I'm not going to say much more than that as to not spoil the story. But after reading the first few pages I was interested in the story and read until the last page.


Overall:

One of the thing that attracted me to this book was the cover and the quote by Neil Gaiman on the cover. And I'm not interested in everything he does but that quote from him and the cover together made me interested and the very next day I went again to walmart and bought it with some money I had saved up. 




via GIPHY


The illustrations in this book gave me some Ghibli feels, specifically from Princess Mononoke. Because of the spirits and the boar monster in the beginning that looks like the monster that is inside of her. 
But aside from the Ghibli vibes, it also gave me some nostalgia. Mostly because when I was younger I played my big brothers Final Fantasy games and stuff. And this story had that feel from the buildings, and the worlds and even the creatures are reminiscent of Final Fantasy creatures. 

I'd say that if you like the more fantasy side of Ghibli, old school Final Fantasy, and even Saga then you'll like this graphic novel.



via GIPHY

Most of the pages are filled with illustrations that are detailed and some that are gruesome. The colors go from dark/blueish to lighter pages that have yellows and oranges; like golden even. But the entire book gives off this 'rainy day' tone to it.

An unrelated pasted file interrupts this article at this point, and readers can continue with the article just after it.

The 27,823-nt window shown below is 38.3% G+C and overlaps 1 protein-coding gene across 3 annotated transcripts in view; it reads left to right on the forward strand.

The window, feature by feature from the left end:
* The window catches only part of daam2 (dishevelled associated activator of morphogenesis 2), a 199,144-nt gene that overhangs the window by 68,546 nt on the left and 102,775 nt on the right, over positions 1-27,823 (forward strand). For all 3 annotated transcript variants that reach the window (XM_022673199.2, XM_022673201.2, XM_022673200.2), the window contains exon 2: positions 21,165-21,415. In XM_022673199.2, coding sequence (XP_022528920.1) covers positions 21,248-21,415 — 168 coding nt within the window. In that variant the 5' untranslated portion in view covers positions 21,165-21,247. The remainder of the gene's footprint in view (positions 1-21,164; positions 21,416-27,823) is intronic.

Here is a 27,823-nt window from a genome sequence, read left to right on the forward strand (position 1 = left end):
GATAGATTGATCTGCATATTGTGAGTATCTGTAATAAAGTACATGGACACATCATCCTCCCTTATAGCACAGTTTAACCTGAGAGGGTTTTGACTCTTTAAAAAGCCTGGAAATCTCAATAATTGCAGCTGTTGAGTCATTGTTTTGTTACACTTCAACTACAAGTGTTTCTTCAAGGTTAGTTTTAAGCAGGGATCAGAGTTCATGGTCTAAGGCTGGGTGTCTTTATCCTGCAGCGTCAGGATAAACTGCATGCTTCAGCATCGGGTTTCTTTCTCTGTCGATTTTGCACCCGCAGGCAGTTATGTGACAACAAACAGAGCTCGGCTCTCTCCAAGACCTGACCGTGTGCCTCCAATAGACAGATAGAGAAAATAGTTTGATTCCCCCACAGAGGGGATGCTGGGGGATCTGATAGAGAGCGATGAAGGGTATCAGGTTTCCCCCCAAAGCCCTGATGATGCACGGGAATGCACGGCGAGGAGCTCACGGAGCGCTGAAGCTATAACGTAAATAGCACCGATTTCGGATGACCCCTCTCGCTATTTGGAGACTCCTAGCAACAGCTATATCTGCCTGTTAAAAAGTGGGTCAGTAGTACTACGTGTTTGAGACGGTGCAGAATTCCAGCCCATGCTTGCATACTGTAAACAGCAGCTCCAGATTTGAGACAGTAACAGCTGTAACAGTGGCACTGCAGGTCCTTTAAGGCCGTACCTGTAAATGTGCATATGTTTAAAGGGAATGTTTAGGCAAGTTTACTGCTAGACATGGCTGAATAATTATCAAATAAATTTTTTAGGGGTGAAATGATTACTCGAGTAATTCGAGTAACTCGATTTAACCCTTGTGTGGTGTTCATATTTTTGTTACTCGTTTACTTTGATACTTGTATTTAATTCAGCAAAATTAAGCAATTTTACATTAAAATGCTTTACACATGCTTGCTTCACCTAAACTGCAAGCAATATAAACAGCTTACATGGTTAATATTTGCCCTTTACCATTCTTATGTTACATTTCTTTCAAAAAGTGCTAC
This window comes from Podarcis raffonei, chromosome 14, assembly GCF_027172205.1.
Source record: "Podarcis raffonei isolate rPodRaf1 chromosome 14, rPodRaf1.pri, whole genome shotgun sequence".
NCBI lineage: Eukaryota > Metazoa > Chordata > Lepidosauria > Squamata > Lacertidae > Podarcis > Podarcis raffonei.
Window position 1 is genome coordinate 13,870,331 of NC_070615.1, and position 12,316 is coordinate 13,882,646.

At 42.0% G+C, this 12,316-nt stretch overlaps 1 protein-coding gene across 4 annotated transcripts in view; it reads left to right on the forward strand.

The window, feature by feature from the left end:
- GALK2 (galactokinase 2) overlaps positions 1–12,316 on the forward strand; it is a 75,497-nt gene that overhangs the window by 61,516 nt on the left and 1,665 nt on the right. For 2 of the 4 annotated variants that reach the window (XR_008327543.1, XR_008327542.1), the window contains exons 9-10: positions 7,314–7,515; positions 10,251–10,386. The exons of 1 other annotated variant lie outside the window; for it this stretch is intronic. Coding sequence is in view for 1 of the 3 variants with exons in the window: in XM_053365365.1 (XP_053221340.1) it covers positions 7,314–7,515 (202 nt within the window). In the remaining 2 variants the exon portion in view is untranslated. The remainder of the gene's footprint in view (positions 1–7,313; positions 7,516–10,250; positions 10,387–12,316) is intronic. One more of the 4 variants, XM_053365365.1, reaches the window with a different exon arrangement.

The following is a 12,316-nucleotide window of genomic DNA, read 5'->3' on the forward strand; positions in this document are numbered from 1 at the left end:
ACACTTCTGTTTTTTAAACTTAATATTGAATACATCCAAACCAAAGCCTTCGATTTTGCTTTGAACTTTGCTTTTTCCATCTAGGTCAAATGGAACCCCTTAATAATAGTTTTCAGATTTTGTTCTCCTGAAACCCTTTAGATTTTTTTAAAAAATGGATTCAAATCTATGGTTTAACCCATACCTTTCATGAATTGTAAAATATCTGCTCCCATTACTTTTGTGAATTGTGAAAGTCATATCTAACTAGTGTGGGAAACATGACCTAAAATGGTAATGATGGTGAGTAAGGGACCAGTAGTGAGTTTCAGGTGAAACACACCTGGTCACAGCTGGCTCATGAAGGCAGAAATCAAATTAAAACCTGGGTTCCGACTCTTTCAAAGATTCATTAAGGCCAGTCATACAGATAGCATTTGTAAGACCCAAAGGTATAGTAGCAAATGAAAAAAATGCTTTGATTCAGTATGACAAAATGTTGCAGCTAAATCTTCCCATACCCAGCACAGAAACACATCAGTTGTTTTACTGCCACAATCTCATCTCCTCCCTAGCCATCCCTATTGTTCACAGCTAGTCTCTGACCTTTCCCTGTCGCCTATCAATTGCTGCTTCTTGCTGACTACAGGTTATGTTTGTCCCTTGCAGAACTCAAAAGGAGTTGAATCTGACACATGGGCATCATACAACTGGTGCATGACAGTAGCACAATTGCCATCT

I'd say that even if this is full of dark and gruesome bits and it even goes to 'f*cked up' levels, I would love to continue to read the rest of this series.

The illustrations are awesome, the characters are well created and it's so strange and different from what I've been reading recently that it is easily one of my favorite reads of the year. Marjorie Liu and Sana Takeda are awesome and kickass creators.



Get a copy at:
Barnes&Noble  |  Amazon US


Or get it here using my affiliate link. Please:
Book Depository
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7/19/2017

Waiting on Wednesday #17 - Not Now, Not Ever by Lily Anderson






Waiting On Wednesday is a weekly event, hosted at Breaking the Spine, that spotlights upcoming releases.

Another book by Lily Anderson and I can't wait to read it.   





Not Now, Not Ever by Lily Anderson

The sequel to The Only Thing Worse than Me Is You, inspired by The Importance of Being Earnest.

Elliot Gabaroche is very clear on what she isn't going to do this summer. 

1. She isn't going to stay home in Sacramento, where she'd have to sit through her stepmother's sixth community theater production of The Importance of Being Earnest.
2. She isn't going to mock trial camp at UCLA.
3. And she certainly isn't going to the Air Force summer program on her mother's base in Colorado Springs. As cool as it would be to live-action-role-play Ender's Game, Ellie's seen three generations of her family go through USAF boot camp up close, and she knows that it's much less Luke/Yoda/"feel the force," and much more one hundred push-ups on three days of no sleep. And that just isn't appealing, no matter how many Xenomorphs from Alien she'd be able to defeat afterwards.

What she is going to do is pack up her attitude, her favorite Octavia Butler novels, and her Jordans, and go to summer camp. Specifically, a cutthroat academic-decathlon-like competition for a full scholarship to Rayevich College, the only college with a Science Fiction Literature program. And she's going to start over as Ever Lawrence, on her own terms, without the shadow of all her family’s expectations. Because why do what’s expected of you when you can fight other genius nerds to the death for a shot at the dream you’re sure your family will consider a complete waste of time?

This summer's going to be great.



Published by: Wednesday Books